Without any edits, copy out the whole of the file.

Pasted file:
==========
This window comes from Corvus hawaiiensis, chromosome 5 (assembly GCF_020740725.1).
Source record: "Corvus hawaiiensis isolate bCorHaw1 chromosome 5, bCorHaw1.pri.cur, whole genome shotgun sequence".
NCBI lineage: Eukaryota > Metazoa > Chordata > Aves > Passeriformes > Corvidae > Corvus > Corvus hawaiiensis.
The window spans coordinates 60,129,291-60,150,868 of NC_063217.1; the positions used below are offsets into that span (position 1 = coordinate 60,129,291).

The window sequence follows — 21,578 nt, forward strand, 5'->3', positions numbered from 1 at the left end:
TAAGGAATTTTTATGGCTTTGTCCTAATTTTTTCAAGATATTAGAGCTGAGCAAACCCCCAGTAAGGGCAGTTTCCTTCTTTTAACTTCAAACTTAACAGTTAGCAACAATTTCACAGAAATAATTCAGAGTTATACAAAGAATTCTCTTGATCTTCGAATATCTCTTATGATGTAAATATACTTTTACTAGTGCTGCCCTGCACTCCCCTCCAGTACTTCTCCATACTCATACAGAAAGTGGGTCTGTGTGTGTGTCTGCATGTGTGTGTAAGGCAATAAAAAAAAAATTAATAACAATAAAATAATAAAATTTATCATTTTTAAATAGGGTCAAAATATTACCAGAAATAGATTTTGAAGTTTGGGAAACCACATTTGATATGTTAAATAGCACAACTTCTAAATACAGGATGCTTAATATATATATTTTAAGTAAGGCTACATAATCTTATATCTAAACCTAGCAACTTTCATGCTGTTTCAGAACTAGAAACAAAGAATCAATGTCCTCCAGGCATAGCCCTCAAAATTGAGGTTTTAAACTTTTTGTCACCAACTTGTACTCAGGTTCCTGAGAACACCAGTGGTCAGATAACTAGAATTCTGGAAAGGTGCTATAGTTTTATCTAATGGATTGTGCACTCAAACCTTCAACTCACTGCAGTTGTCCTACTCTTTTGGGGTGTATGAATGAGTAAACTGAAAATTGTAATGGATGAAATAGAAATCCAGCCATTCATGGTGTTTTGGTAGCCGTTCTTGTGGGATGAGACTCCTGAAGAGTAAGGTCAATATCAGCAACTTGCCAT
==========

This window comes from Corvus hawaiiensis, chromosome 5 (assembly GCF_020740725.1).
Source record: "Corvus hawaiiensis isolate bCorHaw1 chromosome 5, bCorHaw1.pri.cur, whole genome shotgun sequence".
NCBI lineage: Eukaryota > Metazoa > Chordata > Aves > Passeriformes > Corvidae > Corvus > Corvus hawaiiensis.
The window spans coordinates 60,129,291-60,150,868 of NC_063217.1; the positions used below are offsets into that span (position 1 = coordinate 60,129,291).

The window sequence follows — 21,578 nt, forward strand, 5'->3', positions numbered from 1 at the left end:
TAAGGAATTTTTATGGCTTTGTCCTAATTTTTTCAAGATATTAGAGCTGAGCAAACCCCCAGTAAGGGCAGTTTCCTTCTTTTAACTTCAAACTTAACAGTTAGCAACAATTTCACAGAAATAATTCAGAGTTATACAAAGAATTCTCTTGATCTTCGAATATCTCTTATGATGTAAATATACTTTTACTAGTGCTGCCCTGCACTCCCCTCCAGTACTTCTCCATACTCATACAGAAAGTGGGTCTGTGTGTGTGTCTGCATGTGTGTGTAAGGCAATAAAAAAAAAATTAATAACAATAAAATAATAAAATTTATCATTTTTAAATAGGGTCAAAATATTACCAGAAATAGATTTTGAAGTTTGGGAAACCACATTTGATATGTTAAATAGCACAACTTCTAAATACAGGATGCTTAATATATATATTTTAAGTAAGGCTACATAATCTTATATCTAAACCTAGCAACTTTCATGCTGTTTCAGAACTAGAAACAAAGAATCAATGTCCTCCAGGCATAGCCCTCAAAATTGAGGTTTTAAACTTTTTGTCACCAACTTGTACTCAGGTTCCTGAGAACACCAGTGGTCAGATAACTAGAATTCTGGAAAGGTGCTATAGTTTTATCTAATGGATTGTGCACTCAAACCTTCAACTCACTGCAGTTGTCCTACTCTTTTGGGGTGTATGAATGAGTAAACTGAAAATTGTAATGGATGAAATAGAAATCCAGCCATTCATGGTGTTTTGGTAGCCGTTCTTGTGGGATGAGACTCCTGAAGAGTAAGGTCAATATCAGCAACTTGCCAT